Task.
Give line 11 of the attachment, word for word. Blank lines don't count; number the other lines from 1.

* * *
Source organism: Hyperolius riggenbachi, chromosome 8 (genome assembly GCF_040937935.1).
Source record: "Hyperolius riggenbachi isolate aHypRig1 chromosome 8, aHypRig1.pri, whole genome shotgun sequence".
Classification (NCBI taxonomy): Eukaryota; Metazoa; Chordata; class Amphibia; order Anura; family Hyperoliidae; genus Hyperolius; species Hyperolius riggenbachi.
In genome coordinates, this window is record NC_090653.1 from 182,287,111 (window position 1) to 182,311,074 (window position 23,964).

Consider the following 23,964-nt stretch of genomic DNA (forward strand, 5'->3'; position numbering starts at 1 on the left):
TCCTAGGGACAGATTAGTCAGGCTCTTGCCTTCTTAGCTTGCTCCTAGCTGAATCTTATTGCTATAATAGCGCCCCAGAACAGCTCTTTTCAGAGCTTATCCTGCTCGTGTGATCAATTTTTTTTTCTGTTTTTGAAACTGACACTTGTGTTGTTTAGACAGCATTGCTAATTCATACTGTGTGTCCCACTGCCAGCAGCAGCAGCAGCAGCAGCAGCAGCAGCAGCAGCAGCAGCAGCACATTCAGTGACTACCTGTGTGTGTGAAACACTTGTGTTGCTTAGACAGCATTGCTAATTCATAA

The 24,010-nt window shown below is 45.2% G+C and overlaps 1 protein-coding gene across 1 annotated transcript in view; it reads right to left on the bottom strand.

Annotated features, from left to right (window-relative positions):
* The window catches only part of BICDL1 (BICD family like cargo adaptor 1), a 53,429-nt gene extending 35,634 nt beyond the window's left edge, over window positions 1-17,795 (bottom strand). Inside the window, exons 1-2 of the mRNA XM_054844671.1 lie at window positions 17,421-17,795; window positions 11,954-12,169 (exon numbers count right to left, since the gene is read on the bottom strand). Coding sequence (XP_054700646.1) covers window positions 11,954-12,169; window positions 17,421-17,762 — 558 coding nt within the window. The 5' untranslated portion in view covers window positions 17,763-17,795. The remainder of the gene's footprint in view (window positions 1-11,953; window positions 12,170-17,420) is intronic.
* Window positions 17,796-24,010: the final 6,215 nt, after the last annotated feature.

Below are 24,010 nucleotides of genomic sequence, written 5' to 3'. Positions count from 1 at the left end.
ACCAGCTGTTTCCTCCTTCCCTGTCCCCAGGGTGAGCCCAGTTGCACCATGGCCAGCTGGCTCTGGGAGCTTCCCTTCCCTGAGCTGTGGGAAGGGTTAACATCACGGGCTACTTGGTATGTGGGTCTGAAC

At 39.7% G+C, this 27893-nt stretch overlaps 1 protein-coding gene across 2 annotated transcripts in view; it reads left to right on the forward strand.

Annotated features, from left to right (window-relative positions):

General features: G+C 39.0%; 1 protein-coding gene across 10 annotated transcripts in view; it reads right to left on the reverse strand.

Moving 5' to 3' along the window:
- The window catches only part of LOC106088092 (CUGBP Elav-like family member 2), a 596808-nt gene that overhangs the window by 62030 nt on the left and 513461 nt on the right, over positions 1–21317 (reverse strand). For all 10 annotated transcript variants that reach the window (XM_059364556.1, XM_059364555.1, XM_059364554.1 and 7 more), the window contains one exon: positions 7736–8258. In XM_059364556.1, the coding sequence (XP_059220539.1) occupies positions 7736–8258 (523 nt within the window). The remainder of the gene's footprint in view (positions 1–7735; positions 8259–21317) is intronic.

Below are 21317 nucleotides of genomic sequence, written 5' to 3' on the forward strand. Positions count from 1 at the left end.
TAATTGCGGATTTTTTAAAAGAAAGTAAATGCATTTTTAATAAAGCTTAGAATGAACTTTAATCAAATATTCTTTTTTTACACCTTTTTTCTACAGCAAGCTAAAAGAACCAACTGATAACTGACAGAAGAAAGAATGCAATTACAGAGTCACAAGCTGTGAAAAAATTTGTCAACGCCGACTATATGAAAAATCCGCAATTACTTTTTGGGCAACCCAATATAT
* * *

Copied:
Below are 24,010 nucleotides of genomic sequence, written 5' to 3'. Positions count from 1 at the left end.